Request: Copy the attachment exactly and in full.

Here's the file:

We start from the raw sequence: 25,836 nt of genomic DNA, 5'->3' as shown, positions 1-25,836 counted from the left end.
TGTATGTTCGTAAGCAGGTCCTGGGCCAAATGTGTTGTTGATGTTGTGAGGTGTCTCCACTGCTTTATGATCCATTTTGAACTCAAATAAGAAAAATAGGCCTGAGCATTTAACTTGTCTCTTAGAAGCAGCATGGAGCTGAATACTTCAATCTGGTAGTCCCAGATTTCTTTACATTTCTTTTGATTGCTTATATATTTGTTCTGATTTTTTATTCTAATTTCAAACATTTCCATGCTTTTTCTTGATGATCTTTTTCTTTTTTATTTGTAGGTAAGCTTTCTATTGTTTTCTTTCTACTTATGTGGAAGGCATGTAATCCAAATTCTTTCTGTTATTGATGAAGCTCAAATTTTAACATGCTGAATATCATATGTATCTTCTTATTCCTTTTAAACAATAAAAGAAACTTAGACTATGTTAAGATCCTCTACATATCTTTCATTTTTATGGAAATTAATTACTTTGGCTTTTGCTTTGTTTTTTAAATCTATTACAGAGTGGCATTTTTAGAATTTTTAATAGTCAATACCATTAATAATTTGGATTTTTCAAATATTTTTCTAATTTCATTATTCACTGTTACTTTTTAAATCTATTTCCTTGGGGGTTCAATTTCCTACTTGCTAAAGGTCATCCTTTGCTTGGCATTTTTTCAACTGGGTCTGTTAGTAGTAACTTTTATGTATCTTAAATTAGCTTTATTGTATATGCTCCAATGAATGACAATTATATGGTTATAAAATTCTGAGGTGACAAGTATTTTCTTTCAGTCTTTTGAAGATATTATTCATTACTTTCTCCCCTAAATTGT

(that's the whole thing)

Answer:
We start from the raw sequence: 25,836 nt of genomic DNA, 5'->3' as shown, positions 1-25,836 counted from the left end.
TGTATGTTCGTAAGCAGGTCCTGGGCCAAATGTGTTGTTGATGTTGTGAGGTGTCTCCACTGCTTTATGATCCATTTTGAACTCAAATAAGAAAAATAGGCCTGAGCATTTAACTTGTCTCTTAGAAGCAGCATGGAGCTGAATACTTCAATCTGGTAGTCCCAGATTTCTTTACATTTCTTTTGATTGCTTATATATTTGTTCTGATTTTTTATTCTAATTTCAAACATTTCCATGCTTTTTCTTGATGATCTTTTTCTTTTTTATTTGTAGGTAAGCTTTCTATTGTTTTCTTTCTACTTATGTGGAAGGCATGTAATCCAAATTCTTTCTGTTATTGATGAAGCTCAAATTTTAACATGCTGAATATCATATGTATCTTCTTATTCCTTTTAAACAATAAAAGAAACTTAGACTATGTTAAGATCCTCTACATATCTTTCATTTTTATGGAAATTAATTACTTTGGCTTTTGCTTTGTTTTTTAAATCTATTACAGAGTGGCATTTTTAGAATTTTTAATAGTCAATACCATTAATAATTTGGATTTTTCAAATATTTTTCTAATTTCATTATTCACTGTTACTTTTTAAATCTATTTCCTTGGGGGTTCAATTTCCTACTTGCTAAAGGTCATCCTTTGCTTGGCATTTTTTCAACTGGGTCTGTTAGTAGTAACTTTTATGTATCTTAAATTAGCTTTATTGTATATGCTCCAATGAATGACAATTATATGGTTATAAAATTCTGAGGTGACAAGTATTTTCTTTCAGTCTTTTGAAGATATTATTCATTACTTTCTCCCCTAAATTGT